July 10, 2020 § 3 Comments
By Stacie Worrel
Narrative tension pulses through Jennifer Renee Blevins’s essay collection, Limited by Body Habitus: An American Fat Story. How can a nonfat person write about fat in a fat-shaming society, when even her (fat) family members have told her that fat is wrong? Blevins started interrogating societal perceptions of fat after her father’s catastrophic gastric bypass surgery in 2010. Piecing together doctor’s notes about her father’s medical history with personal stories about her own struggle with body image, Blevins examines how fatness is pathologized by the American medical community. “I am afraid to write about fat,” Blevins says in the preface. “I worry that I’ll piss off skinny people who believe that fat is inherently unhealthy and fat people who believe that fat is never unhealthy.”
I, too, am afraid to write about fat. Like Blevins, I have spent my life policing the fat on my own body while trying to accept the fat on other bodies. In my first year of college, I lost fifteen pounds. Everyone talks about the “freshman fifteen” as weight gained, but it can also be weight lost. I no longer had parents around to buy me groceries and encourage me to eat. When I went home for Thanksgiving Break, my mom said I looked skinny. It was a compliment.
I will always remember the first time a random person called me “petite.” He was a student I tutored. One day when I wasn’t working, he described me to another tutor because he couldn’t remember my name. He called me “the petite girl with glasses.” A thrill shot through me when the other tutor told me the story. Petite. That word had never been applied to me, but I liked it.
In Limited by Body Habitus, Blevins relates her experience being seen as skinny for the first time. Relatives and random coworkers notice her eight-month transformation from size twelve to size two. Blevins is “applauded for taking up less space” and learns that her “old size twelve body was monstrous and unwieldy.” The problem with all of the compliments and attention given to someone who loses weight is that it makes us feel like we must have been “monstrous and unwieldy” before the weight loss. We are constantly afraid of becoming “monstrous and unwieldy” again. We eat less, exercise more, and do whatever else it takes to maintain a low number on the scale.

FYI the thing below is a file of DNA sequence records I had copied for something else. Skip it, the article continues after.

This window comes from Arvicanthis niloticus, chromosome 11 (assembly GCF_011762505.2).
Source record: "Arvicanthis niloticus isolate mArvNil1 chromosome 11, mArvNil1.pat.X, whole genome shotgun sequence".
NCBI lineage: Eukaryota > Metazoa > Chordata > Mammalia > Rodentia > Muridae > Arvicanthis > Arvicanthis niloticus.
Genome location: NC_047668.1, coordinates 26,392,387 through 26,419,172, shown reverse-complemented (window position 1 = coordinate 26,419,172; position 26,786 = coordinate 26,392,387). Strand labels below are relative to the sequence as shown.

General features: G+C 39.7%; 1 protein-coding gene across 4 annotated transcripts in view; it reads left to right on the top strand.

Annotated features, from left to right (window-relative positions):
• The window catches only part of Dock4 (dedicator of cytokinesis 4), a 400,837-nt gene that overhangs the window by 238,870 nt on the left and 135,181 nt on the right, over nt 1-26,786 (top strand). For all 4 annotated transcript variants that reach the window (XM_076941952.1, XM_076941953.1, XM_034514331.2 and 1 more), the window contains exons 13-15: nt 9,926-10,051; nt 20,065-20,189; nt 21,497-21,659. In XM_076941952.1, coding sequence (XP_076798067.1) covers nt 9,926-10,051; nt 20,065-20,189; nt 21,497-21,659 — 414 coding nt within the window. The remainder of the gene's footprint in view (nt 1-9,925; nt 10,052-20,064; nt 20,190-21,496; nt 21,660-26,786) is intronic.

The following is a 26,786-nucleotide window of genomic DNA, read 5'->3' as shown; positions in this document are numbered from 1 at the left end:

A fat-phobic society encourages skinny people to fear getting fat while telling fat people to hate themselves. In Limited by Body Habitus, Blevins looks to her mother as an early fat-shaming influence. When Blevins was six years old, her mother told her that she should want to look more like a skinny girl named Elizabeth. Blevins’ mother continued to criticize her daughter’s weight and physical appearance over the course of her life. Blevins comes to realize that her mother’s criticism was “a form of self-criticism” because “I was supposed to be the better version of her—the one who had the brother and father she didn’t, the one who got to live the life full of achievements and thinness that she had not.”
I am lucky enough to have a mother who never criticizes me for being fat, although she does praise me for being skinny. My mom is one of those people who thinks she is bigger than she is. She is always going on a new diet or trying a new workout routine to lose weight, but she’s always been thin. Watching my mom struggle to lose weight when she already takes up so little space helped me realize that we can’t trust how we see ourselves. We see ourselves the way we have been taught to see ourselves in a fat-shaming society. When we look in mirrors, we look for fat.
Blevins’s book encourages readers to recognize socially-trained impulses and move past them. “Decades of conditioning” tell Blevins to see fat people as repulsive, but her father’s gastric bypass surgery helps her realize that a fat person is “someone living in a world that wasn’t built for them—a world that, in fact, actively seeks to annihilate them.” Blevins’s book outlines how American society tries to “annihilate” fat bodies at the cost of people’s health and well-being. Blevins’s book is important to read at a time when even the medical community continues to see fatness as inherently unhealthy, putting lives at risk to make people skinnier.
Stacie Worrel is a creative writing PhD student at Ohio University. She is an assistant editor for Brevity and Quarter After Eight.